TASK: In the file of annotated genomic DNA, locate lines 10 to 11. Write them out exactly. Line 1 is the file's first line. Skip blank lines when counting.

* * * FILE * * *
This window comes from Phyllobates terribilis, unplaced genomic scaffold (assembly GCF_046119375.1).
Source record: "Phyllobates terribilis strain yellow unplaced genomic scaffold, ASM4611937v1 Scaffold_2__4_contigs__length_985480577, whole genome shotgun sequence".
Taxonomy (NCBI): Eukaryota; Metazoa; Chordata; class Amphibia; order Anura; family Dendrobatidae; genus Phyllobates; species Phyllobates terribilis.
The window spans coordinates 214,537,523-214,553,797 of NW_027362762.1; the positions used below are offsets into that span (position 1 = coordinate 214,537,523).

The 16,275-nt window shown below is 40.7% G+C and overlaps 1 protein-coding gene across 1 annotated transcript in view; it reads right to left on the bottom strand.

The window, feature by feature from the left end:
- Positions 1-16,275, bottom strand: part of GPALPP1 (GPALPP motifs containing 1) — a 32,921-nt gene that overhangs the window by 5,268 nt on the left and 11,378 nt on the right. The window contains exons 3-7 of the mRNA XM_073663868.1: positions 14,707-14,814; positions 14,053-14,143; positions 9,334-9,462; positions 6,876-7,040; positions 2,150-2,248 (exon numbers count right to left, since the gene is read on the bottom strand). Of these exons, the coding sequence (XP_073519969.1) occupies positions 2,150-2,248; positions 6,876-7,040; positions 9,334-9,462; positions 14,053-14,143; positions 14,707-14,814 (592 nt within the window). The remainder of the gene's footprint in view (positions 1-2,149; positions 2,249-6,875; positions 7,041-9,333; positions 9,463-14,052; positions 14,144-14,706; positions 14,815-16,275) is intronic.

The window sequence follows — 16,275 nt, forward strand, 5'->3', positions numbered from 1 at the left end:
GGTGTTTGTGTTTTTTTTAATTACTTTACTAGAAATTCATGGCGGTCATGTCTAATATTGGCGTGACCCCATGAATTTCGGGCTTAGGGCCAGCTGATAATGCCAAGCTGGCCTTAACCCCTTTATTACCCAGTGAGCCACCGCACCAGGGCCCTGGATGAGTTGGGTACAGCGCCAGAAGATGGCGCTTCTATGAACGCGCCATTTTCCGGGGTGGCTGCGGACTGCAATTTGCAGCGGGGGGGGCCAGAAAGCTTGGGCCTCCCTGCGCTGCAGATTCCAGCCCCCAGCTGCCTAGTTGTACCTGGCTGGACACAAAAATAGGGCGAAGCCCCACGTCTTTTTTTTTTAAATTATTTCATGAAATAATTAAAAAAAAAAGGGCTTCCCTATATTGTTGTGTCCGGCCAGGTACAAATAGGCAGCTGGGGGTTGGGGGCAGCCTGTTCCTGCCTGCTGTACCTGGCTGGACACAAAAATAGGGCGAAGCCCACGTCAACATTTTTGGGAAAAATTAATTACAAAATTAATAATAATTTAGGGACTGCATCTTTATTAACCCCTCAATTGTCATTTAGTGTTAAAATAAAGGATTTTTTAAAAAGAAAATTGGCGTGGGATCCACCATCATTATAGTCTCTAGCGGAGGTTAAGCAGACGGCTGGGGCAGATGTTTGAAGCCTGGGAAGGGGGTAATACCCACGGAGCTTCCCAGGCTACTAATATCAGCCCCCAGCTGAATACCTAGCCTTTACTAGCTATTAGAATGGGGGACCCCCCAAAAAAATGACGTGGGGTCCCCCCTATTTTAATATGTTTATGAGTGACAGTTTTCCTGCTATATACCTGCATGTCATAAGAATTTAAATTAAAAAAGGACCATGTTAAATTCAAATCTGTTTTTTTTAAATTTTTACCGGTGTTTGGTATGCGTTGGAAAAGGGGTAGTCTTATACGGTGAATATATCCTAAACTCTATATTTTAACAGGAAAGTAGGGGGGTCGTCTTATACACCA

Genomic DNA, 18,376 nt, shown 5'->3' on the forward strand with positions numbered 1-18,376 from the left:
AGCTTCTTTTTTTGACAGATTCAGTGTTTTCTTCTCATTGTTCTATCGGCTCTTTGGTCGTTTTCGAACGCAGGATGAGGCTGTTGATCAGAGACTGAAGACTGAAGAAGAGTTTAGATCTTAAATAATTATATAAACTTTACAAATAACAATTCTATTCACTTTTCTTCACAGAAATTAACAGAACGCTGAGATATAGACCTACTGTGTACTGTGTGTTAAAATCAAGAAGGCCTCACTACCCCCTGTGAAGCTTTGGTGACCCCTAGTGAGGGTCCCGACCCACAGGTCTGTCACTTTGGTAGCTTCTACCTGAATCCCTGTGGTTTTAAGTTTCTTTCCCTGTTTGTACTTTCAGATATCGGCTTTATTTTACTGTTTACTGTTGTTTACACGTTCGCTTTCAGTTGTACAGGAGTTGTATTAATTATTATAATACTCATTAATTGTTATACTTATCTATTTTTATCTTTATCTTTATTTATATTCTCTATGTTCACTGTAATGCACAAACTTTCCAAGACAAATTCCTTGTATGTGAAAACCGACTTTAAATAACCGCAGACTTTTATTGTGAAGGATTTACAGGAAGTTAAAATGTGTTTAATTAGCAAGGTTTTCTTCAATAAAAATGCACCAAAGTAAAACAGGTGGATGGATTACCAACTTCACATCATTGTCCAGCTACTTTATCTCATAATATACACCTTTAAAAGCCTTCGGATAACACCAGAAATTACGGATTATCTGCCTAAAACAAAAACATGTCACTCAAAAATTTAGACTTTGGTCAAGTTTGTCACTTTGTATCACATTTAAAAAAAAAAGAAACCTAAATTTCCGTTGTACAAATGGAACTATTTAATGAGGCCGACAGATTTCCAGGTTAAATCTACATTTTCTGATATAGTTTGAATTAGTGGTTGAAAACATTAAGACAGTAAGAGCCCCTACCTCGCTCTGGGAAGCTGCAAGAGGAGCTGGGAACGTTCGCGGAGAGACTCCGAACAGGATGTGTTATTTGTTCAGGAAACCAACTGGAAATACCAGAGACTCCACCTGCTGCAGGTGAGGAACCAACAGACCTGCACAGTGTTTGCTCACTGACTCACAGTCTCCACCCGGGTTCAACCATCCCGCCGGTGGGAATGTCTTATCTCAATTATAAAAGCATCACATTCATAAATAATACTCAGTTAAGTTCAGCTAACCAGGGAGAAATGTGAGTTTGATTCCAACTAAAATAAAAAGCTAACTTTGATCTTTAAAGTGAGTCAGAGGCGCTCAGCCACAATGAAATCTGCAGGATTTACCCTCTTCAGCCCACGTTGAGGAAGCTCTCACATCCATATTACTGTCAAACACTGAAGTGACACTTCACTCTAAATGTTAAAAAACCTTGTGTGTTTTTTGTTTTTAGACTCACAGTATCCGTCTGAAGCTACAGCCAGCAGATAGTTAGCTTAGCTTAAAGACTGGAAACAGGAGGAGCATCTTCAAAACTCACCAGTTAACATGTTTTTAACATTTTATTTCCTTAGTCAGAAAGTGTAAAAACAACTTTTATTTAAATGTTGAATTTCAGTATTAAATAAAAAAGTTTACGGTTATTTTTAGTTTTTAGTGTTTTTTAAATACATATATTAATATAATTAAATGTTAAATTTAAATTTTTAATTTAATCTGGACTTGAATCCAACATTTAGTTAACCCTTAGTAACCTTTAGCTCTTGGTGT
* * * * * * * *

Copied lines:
Genomic DNA, 18,376 nt, shown 5'->3' on the forward strand with positions numbered 1-18,376 from the left:
AGCTTCTTTTTTTGACAGATTCAGTGTTTTCTTCTCATTGTTCTATCGGCTCTTTGGTCGTTTTCGAACGCAGGATGAGGCTGTTGATCAGAGACTGAAGACTGAAGAAGAGTTTAGATCTTAAATAATTATATAAACTTTACAAATAACAATTCTATTCACTTTTCTTCACAGAAATTAACAGAACGCTGAGATATAGACCTACTGTGTACTGTGTGTTAAAATCAAGAAGGCCTCACTACCCCCTGTGAAGCTTTGGTGACCCCTAGTGAGGGTCCCGACCCACAGGTCTGTCACTTTGGTAGCTTCTACCTGAATCCCTGTGGTTTTAAGTTTCTTTCCCTGTTTGTACTTTCAGATATCGGCTTTATTTTACTGTTTACTGTTGTTTACACGTTCGCTTTCAGTTGTACAGGAGTTGTATTAATTATTATAATACTCATTAATTGTTATACTTATCTATTTTTATCTTTATCTTTATTTATATTCTCTATGTTCACTGTAATGCACAAACTTTCCAAGACAAATTCCTTGTATGTGAAAACCGACTTTAAATAACCGCAGACTTTTATTGTGAAGGATTTACAGGAAGTTAAAATGTGTTTAATTAGCAAGGTTTTCTTCAATAAAAATGCACCAAAGTAAAACAGGTGGATGGATTACCAACTTCACATCATTGTCCAGCTACTTTATCTCATAATATACACCTTTAAAAGCCTTCGGATAACACCAGAAATTACGGATTATCTGCCTAAAACAAAAACATGTCACTCAAAAATTTAGACTTTGGTCAAGTTTGTCACTTTGTATCACATTTAAAAAAAAAAGAAACCTAAATTTCCGTTGTACAAATGGAACTATTTAATGAGGCCGACAGATTTCCAGGTTAAATCTACATTTTCTGATATAGTTTGAATTAGTGGTTGAAAACATTAAGACAGTAAGAGCCCCTACCTCGCTCTGGGAAGCTGCAAGAGGAGCTGGGAACGTTCGCGGAGAGACTCCGAACAGGATGTGTTATTTGTTCAGGAAACCAACTGGAAATACCAGAGACTCCACCTGCTGCAGGTGAGGAACCAACAGACCTGCACAGTGTTTGCTCACTGACTCACAGTCTCCACCCGGGTTCAACCATCCCGCCGGTGGGAATGTCTTATCTCAATTATAAAAGCATCACATTCATAAATAATACTCAGTTAAGTTCAGCTAACCAGGGAGAAATGTGAGTTTGATTCCAACTAAAATAAAAAGCTAACTTTGATCTTTAAAGTGAGTCAGAGGCGCTCAGCCACAATGAAATCTGCAGGATTTACCCTCTTCAGCCCACGTTGAGGAAGCTCTCACATCCATATTACTGTCAAACACTGAAGTGACACTTCACTCTAAATGTTAAAAAACCTTGTGTGTTTTTTGTTTTTAGACTCACAGTATCCGTCTGAAGCTACAGCCAGCAGATAGTTAGCTTAGCTTAAAGACTGGAAACAGGAGGAGCATCTTCAAAACTCACCAGTTAACATGTTTTTAACATTTTATTTCCTTAGTCAGAAAGTGTAAAAACAACTTTTATTTAAATGTTGAATTTCAGTATTAAATAAAAAAGTTTACGGTTATTTTTAGTTTTTAGTGTTTTTTAAATACATATATTAATATAATTAAATGTTAAATTTAAATTTTTAATTTAATCTGGACTTGAATCCAACATTTAGTTAACCCTTAGTAACCTTTAGCTCTTGGTGT